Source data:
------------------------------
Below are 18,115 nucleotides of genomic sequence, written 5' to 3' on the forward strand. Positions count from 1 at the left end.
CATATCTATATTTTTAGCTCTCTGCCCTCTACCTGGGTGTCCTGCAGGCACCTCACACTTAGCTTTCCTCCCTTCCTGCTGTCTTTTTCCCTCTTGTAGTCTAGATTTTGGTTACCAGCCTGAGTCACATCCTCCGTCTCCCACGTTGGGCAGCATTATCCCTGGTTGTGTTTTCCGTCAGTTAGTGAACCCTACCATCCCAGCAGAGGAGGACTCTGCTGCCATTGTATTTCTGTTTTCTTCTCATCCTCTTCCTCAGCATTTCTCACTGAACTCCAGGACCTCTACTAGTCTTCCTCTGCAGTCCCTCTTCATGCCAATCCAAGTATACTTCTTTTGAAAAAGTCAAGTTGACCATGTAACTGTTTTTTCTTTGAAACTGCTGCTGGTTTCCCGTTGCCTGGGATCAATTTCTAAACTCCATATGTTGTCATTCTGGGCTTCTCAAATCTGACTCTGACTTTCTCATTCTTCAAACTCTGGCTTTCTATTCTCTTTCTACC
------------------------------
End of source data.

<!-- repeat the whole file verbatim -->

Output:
Below are 18,115 nucleotides of genomic sequence, written 5' to 3' on the forward strand. Positions count from 1 at the left end.
CATATCTATATTTTTAGCTCTCTGCCCTCTACCTGGGTGTCCTGCAGGCACCTCACACTTAGCTTTCCTCCCTTCCTGCTGTCTTTTTCCCTCTTGTAGTCTAGATTTTGGTTACCAGCCTGAGTCACATCCTCCGTCTCCCACGTTGGGCAGCATTATCCCTGGTTGTGTTTTCCGTCAGTTAGTGAACCCTACCATCCCAGCAGAGGAGGACTCTGCTGCCATTGTATTTCTGTTTTCTTCTCATCCTCTTCCTCAGCATTTCTCACTGAACTCCAGGACCTCTACTAGTCTTCCTCTGCAGTCCCTCTTCATGCCAATCCAAGTATACTTCTTTTGAAAAAGTCAAGTTGACCATGTAACTGTTTTTTCTTTGAAACTGCTGCTGGTTTCCCGTTGCCTGGGATCAATTTCTAAACTCCATATGTTGTCATTCTGGGCTTCTCAAATCTGACTCTGACTTTCTCATTCTTCAAACTCTGGCTTTCTATTCTCTTTCTACC